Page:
The ’84 Corolla GT-S is rear-wheel-drive with an electronically fuel-injected engine. It pumped out only 112 horsepower, but the GT-S was one those cars that you drive all out. Back in 1983, it was the most volumetrically efficient motor ever released on a production car and its 2100 lbs curb weight made it a perfect first race car for new drivers. A DOHC 16-valve engine, designated 4A-GE, 1.6 L (1,587 cc) and produced an impressive 124 PS (91 kW). Hardly any repairs necessary. These great 80s cars are fun to drive but cheap on gas.
The Peugeot 205 is a supermini produced by the French car manufacturer Peugeot between 1983 and 1998. The 205 was a game-changer for Peugeot back in 1983. Suddenly yuppies everywhere wanted a Peugeot – and that was unheard of. The 205GTI had revolutionized the company’s previously boring image overnight. 205GTIs are legendary for their lively handling and strong power-to-weight ratios
The GTI was launched, initially with a 105bhp 1.6-litre engine, had front wheel drive but oversteered pleasurably with lift-off going into the corner. This car is, to this day, stripped down, simple fun. Given regular servicing and proper mechanical maintenance, these cars are extremely reliable and a joy to drive.
These 80s cars have a cult following throughout Europe, with large numbers of enthusiasts enjoying these fun French hatchbacks.
Jeep Wrangler YJ
The Jeep Wrangler YJ replaced the much-loved but slower-selling Jeep CJ in 1987 It is an SUV with two engine options: a 2.5 liter I4 and a 4.2 liter 6 cylinder, either of which should provide plenty of power. The 1987 Jeep Wrangler started a prestigious line of SUVs in fine fashion. AMC designed the new jeep to be more comfortable on-road in an attempt to attract more daily drivers. It was a new design with a wider track, slightly less ground clearance, and more comfort. While not a passenger car, the YJ interior was light years improved from that of the CJ model.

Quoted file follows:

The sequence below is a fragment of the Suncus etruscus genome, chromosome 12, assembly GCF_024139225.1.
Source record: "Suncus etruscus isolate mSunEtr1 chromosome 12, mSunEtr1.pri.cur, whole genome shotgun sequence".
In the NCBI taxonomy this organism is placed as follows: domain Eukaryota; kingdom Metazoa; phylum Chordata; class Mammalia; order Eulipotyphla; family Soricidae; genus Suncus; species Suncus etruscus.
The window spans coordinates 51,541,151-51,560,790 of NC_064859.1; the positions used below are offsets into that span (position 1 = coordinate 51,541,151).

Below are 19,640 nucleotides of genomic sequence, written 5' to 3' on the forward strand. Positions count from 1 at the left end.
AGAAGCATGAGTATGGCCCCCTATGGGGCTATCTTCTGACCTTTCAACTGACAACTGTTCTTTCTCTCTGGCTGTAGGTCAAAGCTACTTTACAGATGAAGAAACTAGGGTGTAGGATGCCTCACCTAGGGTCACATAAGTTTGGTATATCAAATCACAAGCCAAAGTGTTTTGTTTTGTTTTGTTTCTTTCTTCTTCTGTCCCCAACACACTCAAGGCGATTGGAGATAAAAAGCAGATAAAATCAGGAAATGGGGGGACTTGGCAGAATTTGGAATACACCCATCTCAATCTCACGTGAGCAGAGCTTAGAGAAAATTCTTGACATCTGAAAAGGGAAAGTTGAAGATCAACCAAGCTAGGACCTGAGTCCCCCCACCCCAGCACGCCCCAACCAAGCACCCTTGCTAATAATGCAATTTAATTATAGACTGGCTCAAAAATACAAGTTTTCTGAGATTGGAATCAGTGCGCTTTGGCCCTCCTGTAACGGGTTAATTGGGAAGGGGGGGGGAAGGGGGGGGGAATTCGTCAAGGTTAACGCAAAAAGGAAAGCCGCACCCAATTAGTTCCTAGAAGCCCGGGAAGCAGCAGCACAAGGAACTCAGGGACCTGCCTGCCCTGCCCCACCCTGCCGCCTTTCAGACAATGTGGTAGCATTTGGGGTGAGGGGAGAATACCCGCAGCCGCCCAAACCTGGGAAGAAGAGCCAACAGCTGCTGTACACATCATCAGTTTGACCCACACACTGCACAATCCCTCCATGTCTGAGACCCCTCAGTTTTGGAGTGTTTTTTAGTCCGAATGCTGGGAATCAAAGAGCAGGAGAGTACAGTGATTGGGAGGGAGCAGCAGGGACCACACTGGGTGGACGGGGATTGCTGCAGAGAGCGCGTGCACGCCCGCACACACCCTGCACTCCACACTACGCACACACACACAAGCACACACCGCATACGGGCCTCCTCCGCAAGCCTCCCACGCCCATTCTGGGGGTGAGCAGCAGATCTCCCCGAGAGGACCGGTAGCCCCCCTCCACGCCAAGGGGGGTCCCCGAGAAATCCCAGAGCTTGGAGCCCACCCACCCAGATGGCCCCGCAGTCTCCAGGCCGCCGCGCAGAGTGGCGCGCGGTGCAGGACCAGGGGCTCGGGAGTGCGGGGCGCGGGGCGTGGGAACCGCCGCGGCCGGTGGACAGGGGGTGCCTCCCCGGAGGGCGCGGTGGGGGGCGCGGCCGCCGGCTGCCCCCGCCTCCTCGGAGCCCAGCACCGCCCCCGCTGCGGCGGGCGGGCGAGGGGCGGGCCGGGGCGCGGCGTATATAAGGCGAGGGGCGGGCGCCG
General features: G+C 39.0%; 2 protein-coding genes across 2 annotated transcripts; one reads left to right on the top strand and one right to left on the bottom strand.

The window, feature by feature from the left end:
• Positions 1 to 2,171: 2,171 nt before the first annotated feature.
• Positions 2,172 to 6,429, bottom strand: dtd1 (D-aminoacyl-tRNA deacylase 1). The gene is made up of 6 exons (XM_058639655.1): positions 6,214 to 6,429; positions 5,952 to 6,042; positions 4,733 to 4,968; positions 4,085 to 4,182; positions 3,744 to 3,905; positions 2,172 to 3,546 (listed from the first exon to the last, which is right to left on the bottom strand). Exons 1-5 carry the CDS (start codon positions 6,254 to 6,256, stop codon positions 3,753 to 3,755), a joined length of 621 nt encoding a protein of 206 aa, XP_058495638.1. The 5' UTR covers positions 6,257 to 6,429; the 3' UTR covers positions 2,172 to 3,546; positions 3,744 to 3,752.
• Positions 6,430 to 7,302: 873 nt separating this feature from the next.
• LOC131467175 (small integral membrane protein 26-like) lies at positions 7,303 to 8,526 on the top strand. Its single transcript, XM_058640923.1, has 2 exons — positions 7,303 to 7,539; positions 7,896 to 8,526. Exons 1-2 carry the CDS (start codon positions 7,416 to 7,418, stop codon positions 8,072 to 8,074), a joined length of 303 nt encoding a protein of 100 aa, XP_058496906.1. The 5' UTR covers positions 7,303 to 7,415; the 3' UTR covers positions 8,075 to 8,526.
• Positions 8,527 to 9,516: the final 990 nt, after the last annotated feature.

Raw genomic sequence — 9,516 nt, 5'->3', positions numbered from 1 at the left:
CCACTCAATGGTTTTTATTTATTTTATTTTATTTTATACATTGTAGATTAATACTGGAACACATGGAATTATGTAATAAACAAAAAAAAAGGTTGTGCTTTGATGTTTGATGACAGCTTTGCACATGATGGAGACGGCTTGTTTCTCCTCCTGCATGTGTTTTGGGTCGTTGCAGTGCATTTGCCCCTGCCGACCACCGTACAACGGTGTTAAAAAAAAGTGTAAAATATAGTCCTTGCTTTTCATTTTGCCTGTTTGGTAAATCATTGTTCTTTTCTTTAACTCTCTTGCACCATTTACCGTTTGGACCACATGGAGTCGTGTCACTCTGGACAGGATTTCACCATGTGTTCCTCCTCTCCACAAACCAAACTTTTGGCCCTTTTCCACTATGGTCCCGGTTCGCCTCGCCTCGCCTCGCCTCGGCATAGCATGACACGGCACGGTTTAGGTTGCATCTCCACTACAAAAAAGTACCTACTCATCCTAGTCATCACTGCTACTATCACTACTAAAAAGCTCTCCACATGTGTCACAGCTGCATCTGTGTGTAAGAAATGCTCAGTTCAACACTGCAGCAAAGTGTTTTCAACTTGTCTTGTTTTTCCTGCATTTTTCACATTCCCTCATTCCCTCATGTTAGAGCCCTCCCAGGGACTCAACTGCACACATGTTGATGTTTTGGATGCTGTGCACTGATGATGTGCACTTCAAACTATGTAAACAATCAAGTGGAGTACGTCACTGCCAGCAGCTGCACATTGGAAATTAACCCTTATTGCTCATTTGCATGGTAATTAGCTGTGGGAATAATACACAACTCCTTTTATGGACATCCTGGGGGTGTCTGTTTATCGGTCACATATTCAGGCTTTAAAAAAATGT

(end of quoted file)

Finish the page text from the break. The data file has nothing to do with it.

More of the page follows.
The Jeep Wrangler has been around for more than two decades, a longstanding vehicle in the fickle automotive world. Time and time again, owners return to the Wrangler, with its unique shape and image.
In 1986, Porsche created a stunning supercar called 959. These 80s car not only rewrote all the world records for top speed and acceleration, the car also featured many advanced technologies: computer-controlled 4-wheel drive, 4-valve engine, sequential turbochargers, self-leveling suspensions, carbon-fiber body and advanced aerodynamics.
In 1986, it held the title as the world’s fastest street-legal production car, boasting a top speed of 195 mph, with the sport model capable of reaching 197 mph. This was until the Ferrari F40’s introduction in 1987; which was capable of reaching a top speed of 201 mph. During its production run, it was hailed as the most technologically advanced road-going sports car ever built and the forerunner of all future super cars.